Book 39

39. Sophie’s Choice by William Styron-
Please be aware that if you don’t know what the book or movie are about then this post will contain spoilers for you. I was disappointed by this book. I have never actually seen the movie Sophie’s Choice, so I may have made some erroneous assumptions regarding the plot of the movie, but the book certainly wasn’t what I was expecting. Going into it I knew that the premise of the movie (or so I’d heard) was that Sophie had to choose which one of her children was going to be gassed by the Nazis during the Holocaust. I assumed wrongly that the plot of the book would revolve around this point. It really didn’t. The book is over 500 pages long and it is only in the last 50 that you actually find out about this choice and only in the last 100 pages that you even find out she has 2 kids. Most of the story revolves around Sophie, her crazy boyfriend, and a neighbor in their rooming house (who is ostensibly writing the story). The story of her time in Aushwitz is told in flashbacks to the neighbor. But of course the flashbacks are half lies and you have to struggle through all kinds of information that turns out in the end to be lies. I found this book very tedious to get through. It dragged on too long and by the time I actually got to the part where Sophie had to choose I really didn’t care anymore. In addition to the fact that this big momentous moment in the book seemed to almost be breezed by. I give this book a 4 out of 10.

Book 38

38. Blue Water by A. Manette Ansay
I loved this book. I love this author. Her writing is amazing. I was so excited when I discovered that she had written a new book. I apparently was a little late since it recently came out in paperback, meaning I totally missed it when it was out in hardcover, but whatever the library owns it and I read it. It did not disappoint. The story follows a set of parents grieving the loss of their son in a drunk driving accident. In order to escape their pain they buy a boat and set off on the high seas only to learn that leaving your life doesn’t allow you to leave your pain. Rating 9 out of 10.

Book 37

37. Terrorist by John Updike
A fictional story about a teenage Muslim boy who becomes enmeshed in a terrorist plot. It was an okay story, although the character is not really what you would expect. But I didn’t really think it was that great of a book. 6 out of 10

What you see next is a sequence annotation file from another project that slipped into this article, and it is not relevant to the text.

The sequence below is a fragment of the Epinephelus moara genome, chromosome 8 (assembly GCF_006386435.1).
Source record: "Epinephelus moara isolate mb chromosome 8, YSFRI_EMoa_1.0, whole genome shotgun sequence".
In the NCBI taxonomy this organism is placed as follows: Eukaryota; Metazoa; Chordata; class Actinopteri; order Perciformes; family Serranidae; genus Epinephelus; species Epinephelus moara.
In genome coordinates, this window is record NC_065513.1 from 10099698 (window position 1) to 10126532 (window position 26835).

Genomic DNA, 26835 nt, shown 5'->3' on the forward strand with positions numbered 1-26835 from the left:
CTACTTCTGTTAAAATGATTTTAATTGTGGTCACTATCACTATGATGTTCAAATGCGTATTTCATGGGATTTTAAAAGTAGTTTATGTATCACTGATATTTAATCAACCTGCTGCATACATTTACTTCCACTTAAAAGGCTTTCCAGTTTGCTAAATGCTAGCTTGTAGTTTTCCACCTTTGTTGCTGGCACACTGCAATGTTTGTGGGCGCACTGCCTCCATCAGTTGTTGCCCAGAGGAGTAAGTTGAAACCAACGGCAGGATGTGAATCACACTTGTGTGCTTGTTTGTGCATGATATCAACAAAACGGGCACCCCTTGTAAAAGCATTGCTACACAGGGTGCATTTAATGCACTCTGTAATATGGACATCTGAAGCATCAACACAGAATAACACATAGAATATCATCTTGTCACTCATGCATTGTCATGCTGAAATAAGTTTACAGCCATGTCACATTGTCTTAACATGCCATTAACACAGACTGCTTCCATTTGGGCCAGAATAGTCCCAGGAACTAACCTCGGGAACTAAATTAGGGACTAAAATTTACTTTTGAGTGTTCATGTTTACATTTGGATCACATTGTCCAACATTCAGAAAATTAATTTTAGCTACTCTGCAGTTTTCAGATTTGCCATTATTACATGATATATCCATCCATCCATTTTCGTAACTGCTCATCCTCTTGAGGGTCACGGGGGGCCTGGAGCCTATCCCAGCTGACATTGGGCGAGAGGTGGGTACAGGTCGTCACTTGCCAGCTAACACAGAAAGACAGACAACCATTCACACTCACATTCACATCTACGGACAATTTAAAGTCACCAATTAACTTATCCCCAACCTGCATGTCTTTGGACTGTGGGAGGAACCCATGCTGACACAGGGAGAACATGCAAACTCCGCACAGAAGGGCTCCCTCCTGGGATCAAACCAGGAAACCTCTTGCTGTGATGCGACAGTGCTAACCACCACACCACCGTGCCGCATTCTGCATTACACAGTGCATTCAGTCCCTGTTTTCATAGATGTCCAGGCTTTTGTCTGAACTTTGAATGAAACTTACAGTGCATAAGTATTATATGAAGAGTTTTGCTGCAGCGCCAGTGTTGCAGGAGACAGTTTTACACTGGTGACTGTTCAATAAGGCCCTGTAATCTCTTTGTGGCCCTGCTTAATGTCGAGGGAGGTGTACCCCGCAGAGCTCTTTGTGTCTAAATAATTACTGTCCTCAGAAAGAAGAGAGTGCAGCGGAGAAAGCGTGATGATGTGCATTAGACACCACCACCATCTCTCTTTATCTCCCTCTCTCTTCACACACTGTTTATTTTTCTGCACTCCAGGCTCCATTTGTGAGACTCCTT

Book 36

36. Politics Lost by Joe Klein
I’m not sure what made me pick up this book. I don’t really care that much about politics. Yes I try to do the good citizen thing by voting and whatnot, but really I think most politicians are full of crap and just out to get themselves reelected. This book pretty much reinforced my view of the fact that mostly it doesn’t matter if you are actually qualified for the job it more matters whether you have a good campaign and if you are perceived by the public as being a likeable guy. Oh by the way the book is about political campaigns (mostly presidential) in the past 30 or so years and the way that pollsters and other assorted campaign strategists try to make us the dumb American public vote for their candidate. And based on the outcomes for most of the people and the debacles that many of their campaigns turned into as a result of warring people within their campaigns or completely idiotic decisions made by their campaign people, if I was running for office I’d forgo all these so called “professionals”.

Cause it wasn’t really my cup of tea I’ll give it a 6. It could better though for someone who was really interested in politics.

Book 35

35. Breakfast at Tiffany’s by Truman Capote
After reading In Cold Blood a little while ago and really enjoying I decided to read Breakfast at Tiffany’s. I was kind of leary of reading it because I really love the movie. Most of the times books blow movies out of the water, but there is the occasional book I don’t think is as good. Particularly if I’ve seen the movie prior to reading the book. But Breakfast at Tiffany’s wasn’t bad. I didn’t like it as much as In Cold Blood, but it was still decent. The movie followed the book fairly closely. There are a few different characters and they end differently (which I already knew so it didn’t throw me), but for the most part the movie is fairly faithful to the book. But somehow I couldn’t really seem to get a feel for the characters or care about them as much in the book as I did the movie. Strange I know, but what can you do?

Book 34

34. The Wal-Mart Effect by Charles Fishman
I actually found this a very interesting book. I did know some of the information in the book from having seen the Frontline on Wal-Mart (Is Wal-Mart Good for America) and that other Wal-Mart bashing documentary whose title I can’t remember at the moment. The thing about this book is that it is more balanced than these other things I have seen. It definitely points out the bad, but not necessarily in a Wal-Mart is the evil of the world kind of way. But it also points out some good as well as discussing how Wal-Mart has wound up where it is today and how to some degree it has become a self-propelling machine going in a direction it might not have intended to go in. The book contains some interesting facts about the company while also discussing how guarded Wal-Mart is against sharing any such facts. If you’re curious about this giant retailer and the effects it has good and bad I would recommend this read. I’ll give it an 8 out of 10.